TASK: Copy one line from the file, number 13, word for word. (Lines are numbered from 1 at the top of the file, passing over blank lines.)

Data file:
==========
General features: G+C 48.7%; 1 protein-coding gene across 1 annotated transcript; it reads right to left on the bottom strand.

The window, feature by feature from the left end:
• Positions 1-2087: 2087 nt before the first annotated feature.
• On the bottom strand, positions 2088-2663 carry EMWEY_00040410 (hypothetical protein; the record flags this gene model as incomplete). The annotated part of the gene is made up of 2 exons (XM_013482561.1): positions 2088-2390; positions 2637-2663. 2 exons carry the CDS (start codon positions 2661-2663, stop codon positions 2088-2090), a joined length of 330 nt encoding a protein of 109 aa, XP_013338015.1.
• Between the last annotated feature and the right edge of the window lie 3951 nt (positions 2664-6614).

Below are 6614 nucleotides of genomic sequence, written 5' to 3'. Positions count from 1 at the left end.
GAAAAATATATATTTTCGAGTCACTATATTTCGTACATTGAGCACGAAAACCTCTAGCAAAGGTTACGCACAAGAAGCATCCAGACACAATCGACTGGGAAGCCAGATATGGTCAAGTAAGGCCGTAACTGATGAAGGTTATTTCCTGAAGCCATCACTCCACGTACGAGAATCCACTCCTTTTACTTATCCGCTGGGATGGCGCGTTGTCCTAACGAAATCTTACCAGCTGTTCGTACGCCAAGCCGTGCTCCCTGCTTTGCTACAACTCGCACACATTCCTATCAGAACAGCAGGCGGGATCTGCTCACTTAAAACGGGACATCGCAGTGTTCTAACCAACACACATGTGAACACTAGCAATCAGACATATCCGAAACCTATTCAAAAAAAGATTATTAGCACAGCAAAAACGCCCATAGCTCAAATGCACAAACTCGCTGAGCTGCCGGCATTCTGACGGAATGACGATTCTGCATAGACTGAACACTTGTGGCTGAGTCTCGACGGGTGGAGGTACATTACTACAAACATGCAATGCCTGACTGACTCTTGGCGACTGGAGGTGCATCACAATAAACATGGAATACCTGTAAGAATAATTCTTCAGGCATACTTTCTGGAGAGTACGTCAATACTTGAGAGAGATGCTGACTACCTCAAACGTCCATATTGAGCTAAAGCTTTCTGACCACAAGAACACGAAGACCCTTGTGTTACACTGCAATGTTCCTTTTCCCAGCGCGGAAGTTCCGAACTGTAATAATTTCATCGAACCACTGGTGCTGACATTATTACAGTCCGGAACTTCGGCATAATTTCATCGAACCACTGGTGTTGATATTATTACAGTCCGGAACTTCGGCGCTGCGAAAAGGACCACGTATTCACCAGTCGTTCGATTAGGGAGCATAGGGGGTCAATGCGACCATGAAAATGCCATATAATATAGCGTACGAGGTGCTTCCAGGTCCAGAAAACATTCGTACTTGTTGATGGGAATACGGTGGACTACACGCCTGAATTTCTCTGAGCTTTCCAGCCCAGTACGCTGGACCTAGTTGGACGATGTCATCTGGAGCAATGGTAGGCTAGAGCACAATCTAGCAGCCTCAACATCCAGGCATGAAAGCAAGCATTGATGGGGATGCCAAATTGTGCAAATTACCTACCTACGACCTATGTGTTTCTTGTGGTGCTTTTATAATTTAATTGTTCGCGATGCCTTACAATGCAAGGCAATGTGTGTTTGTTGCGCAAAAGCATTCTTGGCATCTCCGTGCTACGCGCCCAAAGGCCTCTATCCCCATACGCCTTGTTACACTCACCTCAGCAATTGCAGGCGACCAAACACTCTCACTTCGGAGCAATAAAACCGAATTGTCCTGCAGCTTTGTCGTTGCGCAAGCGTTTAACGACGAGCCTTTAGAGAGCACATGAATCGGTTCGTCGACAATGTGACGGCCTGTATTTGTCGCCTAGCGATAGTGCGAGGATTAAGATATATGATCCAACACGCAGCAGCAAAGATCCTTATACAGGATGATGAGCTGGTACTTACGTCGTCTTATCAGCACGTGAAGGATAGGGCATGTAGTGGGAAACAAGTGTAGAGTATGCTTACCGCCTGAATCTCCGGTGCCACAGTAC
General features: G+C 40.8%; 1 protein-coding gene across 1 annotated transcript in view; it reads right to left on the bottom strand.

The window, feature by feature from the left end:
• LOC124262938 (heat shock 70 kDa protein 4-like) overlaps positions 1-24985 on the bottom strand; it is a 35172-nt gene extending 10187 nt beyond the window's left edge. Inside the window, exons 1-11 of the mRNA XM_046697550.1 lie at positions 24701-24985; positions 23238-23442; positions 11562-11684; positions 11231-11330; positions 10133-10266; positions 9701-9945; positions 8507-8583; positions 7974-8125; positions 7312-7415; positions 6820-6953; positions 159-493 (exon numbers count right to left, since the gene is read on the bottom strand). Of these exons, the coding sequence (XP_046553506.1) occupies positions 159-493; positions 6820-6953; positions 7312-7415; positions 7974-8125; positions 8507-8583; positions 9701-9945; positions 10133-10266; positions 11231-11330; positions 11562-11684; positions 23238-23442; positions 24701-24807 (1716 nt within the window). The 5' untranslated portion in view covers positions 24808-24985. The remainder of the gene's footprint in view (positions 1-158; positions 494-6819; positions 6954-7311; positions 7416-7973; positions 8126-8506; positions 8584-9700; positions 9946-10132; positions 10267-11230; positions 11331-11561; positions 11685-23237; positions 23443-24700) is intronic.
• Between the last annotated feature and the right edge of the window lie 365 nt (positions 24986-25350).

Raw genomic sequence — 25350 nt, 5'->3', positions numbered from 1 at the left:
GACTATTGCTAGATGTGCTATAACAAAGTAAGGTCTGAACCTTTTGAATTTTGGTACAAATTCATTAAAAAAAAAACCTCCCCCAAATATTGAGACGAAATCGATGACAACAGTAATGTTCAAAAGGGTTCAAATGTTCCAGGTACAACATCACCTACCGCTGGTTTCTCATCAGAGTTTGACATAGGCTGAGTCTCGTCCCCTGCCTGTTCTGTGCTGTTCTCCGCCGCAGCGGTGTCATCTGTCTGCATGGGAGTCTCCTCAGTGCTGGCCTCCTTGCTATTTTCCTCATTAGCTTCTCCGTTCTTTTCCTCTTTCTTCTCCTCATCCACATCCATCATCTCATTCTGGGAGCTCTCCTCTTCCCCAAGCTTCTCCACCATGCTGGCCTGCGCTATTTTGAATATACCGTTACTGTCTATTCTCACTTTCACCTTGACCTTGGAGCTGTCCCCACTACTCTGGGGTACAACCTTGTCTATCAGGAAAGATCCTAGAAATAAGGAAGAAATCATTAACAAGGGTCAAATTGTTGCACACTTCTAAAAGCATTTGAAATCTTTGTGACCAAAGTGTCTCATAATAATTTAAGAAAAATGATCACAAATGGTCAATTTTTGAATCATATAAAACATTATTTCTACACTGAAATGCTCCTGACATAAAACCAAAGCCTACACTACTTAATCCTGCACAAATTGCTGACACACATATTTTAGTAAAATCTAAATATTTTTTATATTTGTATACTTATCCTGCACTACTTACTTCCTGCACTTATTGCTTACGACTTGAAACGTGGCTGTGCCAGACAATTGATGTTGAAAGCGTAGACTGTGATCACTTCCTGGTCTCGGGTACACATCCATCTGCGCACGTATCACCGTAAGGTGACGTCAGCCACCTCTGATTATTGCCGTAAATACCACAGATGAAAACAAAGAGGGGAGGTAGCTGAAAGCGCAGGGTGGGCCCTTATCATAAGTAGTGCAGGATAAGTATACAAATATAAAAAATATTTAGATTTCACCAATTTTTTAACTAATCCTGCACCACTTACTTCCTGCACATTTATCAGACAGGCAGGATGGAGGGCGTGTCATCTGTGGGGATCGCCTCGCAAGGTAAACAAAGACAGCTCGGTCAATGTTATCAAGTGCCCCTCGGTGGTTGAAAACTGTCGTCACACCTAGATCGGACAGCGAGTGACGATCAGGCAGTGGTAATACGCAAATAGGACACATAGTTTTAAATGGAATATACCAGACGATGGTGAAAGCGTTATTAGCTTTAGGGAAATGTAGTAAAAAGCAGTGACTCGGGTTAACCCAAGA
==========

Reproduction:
GACTATTGCTAGATGTGCTATAACAAAGTAAGGTCTGAACCTTTTGAATTTTGGTACAAATTCATTAAAAAAAAAACCTCCCCCAAATATTGAGACGAAATCGATGACAACAGTAATGTTCAAAAGGGTTCAAATGTTCCAGGTACAACATCACCTACCGCTGGTTTCTCATCAGAGTTTGACATAGGCTGAGTCTCGTCCCCTGCCTGTTCTGTGCTGTTCTCCGCCGCAGCGGTGTCATCTGTCTGCATGGGAGTCTCCTCAGTGCTGGCCTCCTTGCTATTTTCCTCATTAGCTTCTCCGTTCTTTTCCTCTTTCTTCTCCTCATCCACATCCATCATCTCATTCTGGGAGCTCTCCTCTTCCCCAAGCTTCTCCACCATGCTGGCCTGCGCTATTTTGAATATACCGTTACTGTCTATTCTCACTTTCACCTTGACCTTGGAGCTGTCCCCACTACTCTGGGGTACAACCTTGTCTATCAGGAAAGATCCTAGAAATAAGGAAGAAATCATTAACAAGGGTCAAATTGTTGCACACTTCTAAAAGCATTTGAAATCTTTGTGACCAAAGTGTCTCATAATAATTTAAGAAAAATGATCACAAATGGTCAATTTTTGAATCATATAAAACATTATTTCTACACTGAAATGCTCCTGACATAAAACCAAAGCCTACACTACTTAATCCTGCACAAATTGCTGACACACATATTTTAGTAAAATCTAAATATTTTTTATATTTGTATACTTATCCTGCACTACTTACTTCCTGCACTTATTGCTTACGACTTGAAACGTGGCTGTGCCAGACAATTGATGTTGAAAGCGTAGACTGTGATCACTTCCTGGTCTCGGGTACACATCCATCTGCGCACGTATCACCGTAAGGTGACGTCAGCCACCTCTGATTATTGCCGTAAATACCACAGATGAAAACAAAGAGGGGAGGTAGCTGAAAGCGCAGGGTGGGCCCTTATCATAAGTAGTGCAGGATAAGTATACAAATATAAAAAATATTTAGATTTCACCAATTTTTTAACTAATCCTGCACCACTTACTTCCTGCACATTTATCAGACAGGCAGGATGGAGGGCGTGTCATCTGTGGGGATCGCCTCGCAAGGTAAACAAAGACAGCTCGGTCAATGTTATCAAGTGCCCCTCGGTGGTTGAAAACTGTCGTCACACCTAGATCGGACAGCGAGTGACGATCAGGCAGTGGTAATACGCAAATAGGACACATAGTTTTAAATGGAATATACCAGACGATGGTGAAAGCGTTATTAGCTTTAGGGAAATGTAGTAAAAAGCAGTGACTCGGGTTAACCCAAGA